Developers asked to rethink Woodbridge police station plans after committee opposes housing bid

Neighbours objected to the proposed demolition of Woodbridge police station for housing.

Neighbours objected to the proposed demolition of Woodbridge police station for housing. - Credit: Sarah Lucy brown

Developers of plans to replace a police station with new homes have been asked to return to the drawing board amid concerns about overdevelopment.

A bid demolish Woodbridge Police Station and build six properties was opposed by the town council’s planning committee.

The objection was welcomed by neighbours concerned about traffic congestion and pressure on a narrow junction, who would rather see four large flats built, with the exterior of the pre-war building preserved.

Designs were drawn up following lack of interest in developing the site for employment when the police move into shared accommodation with the fire service.

Following discussions with planning officers, Marden Homes revised proposals to include a mix of detached and semi-detached properties, and to withdraw of a point of access in Grundisburgh Road, moving the entrance to adjoining Moor’s Way.


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Mayor of Woodbridge, Geoff Holdcroft said: “The planning committee made a decision following one of the fullest debates I have heard in a while.

“There is general consensus that something needs to be done at the site but the committee decided to object on grounds of overdevelopment.”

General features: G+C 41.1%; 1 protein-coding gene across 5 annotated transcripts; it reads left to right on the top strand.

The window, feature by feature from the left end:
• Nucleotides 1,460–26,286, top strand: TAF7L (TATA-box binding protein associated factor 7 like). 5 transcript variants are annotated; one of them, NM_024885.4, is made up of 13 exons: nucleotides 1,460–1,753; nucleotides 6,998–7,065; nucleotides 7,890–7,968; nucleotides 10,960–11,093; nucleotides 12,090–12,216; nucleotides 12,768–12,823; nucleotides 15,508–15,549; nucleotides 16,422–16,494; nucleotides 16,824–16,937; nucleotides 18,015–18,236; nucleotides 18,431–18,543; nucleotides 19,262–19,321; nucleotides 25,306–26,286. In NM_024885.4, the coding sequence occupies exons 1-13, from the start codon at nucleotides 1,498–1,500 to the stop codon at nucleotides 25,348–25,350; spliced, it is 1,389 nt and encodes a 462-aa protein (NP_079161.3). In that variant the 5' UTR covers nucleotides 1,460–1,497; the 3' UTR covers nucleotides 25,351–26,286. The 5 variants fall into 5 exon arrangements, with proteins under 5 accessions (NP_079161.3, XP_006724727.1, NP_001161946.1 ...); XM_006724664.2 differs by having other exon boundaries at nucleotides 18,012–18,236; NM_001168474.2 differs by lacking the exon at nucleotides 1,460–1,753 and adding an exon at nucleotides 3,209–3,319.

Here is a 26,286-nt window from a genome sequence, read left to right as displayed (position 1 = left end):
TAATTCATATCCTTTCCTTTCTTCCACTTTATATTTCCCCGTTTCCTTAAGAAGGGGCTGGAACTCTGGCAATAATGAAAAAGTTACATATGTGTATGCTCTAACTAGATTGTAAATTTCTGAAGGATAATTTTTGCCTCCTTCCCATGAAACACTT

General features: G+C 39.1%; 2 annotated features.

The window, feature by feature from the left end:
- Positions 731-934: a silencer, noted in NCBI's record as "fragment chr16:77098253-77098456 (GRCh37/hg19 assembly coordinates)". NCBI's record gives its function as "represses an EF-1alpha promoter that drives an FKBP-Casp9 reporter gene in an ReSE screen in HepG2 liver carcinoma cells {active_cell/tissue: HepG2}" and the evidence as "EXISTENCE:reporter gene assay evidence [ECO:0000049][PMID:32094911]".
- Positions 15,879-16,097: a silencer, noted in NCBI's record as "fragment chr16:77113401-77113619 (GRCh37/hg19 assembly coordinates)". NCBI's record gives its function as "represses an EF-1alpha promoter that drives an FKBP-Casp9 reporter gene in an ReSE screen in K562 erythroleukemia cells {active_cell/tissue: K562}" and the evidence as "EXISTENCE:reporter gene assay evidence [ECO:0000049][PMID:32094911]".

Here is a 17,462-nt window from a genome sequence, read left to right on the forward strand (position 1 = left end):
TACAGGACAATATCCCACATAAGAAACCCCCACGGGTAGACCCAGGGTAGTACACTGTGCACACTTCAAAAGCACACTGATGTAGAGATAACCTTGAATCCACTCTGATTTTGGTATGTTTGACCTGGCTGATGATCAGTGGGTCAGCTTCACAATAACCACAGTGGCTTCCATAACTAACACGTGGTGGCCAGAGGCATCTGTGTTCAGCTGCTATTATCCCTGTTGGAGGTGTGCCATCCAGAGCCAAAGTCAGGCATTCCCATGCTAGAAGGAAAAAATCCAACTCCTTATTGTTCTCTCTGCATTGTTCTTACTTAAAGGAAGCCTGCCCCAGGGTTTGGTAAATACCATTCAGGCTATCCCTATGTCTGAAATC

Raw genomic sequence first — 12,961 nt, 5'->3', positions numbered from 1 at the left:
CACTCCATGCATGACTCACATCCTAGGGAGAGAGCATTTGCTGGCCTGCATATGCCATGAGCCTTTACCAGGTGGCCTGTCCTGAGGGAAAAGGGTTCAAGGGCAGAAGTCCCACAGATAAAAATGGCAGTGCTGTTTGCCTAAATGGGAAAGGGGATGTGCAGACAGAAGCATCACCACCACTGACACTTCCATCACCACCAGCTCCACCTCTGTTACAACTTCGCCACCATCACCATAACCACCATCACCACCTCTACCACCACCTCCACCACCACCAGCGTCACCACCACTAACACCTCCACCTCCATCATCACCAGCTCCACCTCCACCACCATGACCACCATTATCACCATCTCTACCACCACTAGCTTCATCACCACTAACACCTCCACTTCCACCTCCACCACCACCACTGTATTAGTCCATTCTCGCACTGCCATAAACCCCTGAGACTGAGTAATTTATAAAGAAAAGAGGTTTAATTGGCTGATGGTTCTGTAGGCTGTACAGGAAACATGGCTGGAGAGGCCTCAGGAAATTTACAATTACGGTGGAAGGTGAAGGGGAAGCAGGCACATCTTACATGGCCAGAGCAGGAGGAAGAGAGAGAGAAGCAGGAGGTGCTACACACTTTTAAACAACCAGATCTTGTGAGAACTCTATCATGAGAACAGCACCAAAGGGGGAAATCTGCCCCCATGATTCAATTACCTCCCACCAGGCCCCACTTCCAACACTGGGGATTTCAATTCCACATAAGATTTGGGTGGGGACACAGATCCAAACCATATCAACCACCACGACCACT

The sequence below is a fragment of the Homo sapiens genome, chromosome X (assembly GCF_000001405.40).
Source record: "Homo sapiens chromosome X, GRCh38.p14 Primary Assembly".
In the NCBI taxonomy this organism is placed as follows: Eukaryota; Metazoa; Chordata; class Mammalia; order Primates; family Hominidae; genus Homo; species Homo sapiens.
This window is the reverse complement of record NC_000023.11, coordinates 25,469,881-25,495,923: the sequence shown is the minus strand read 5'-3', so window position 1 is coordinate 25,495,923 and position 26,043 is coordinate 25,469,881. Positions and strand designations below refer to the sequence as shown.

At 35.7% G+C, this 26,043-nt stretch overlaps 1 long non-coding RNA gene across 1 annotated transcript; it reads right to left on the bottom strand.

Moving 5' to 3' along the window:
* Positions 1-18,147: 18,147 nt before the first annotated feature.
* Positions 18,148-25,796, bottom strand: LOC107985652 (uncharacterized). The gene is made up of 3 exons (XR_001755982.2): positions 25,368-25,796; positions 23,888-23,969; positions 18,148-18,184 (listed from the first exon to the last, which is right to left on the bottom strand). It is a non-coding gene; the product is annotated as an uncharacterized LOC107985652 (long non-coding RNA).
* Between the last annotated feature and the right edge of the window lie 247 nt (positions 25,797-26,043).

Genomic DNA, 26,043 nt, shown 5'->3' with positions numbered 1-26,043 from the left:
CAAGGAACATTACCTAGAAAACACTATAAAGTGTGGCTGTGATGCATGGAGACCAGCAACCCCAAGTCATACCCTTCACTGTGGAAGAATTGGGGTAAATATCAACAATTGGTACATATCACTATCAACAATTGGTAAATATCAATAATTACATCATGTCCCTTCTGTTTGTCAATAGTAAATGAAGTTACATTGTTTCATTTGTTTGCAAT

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The committee also had concerns about proximity to a neighbouring oak tree. Despite developers preparing a tree protection report, members wanted to hear the assessment of Suffolk Coastal’s own officer.

They raised further concerns that industrial activity at neighbouring Houchell building yard could lead incoming residents to complain about noise.

Mr Holdcroft said: “They will have to go back to the drawing board. How far back is another matter.

“They have heard the objections and will have to work with the planning officer to come up with something more suitable.

“I hope they will withdraw and reassess, rather than go forward in the face of objection.”

John Brownsord, a resident of Moor’s Way, called the decision a “welcome step”. He added: “The plans do nothing for sustainability, or to support young people trying to get on the housing ladder. We see it as aggressive development and a gross incursion on the building line.

“We are not against development but would rather see four apartments, with the facade of the existing building maintained and consideration given to access, which we are concerned will add traffic to a narrow and already busy road.”

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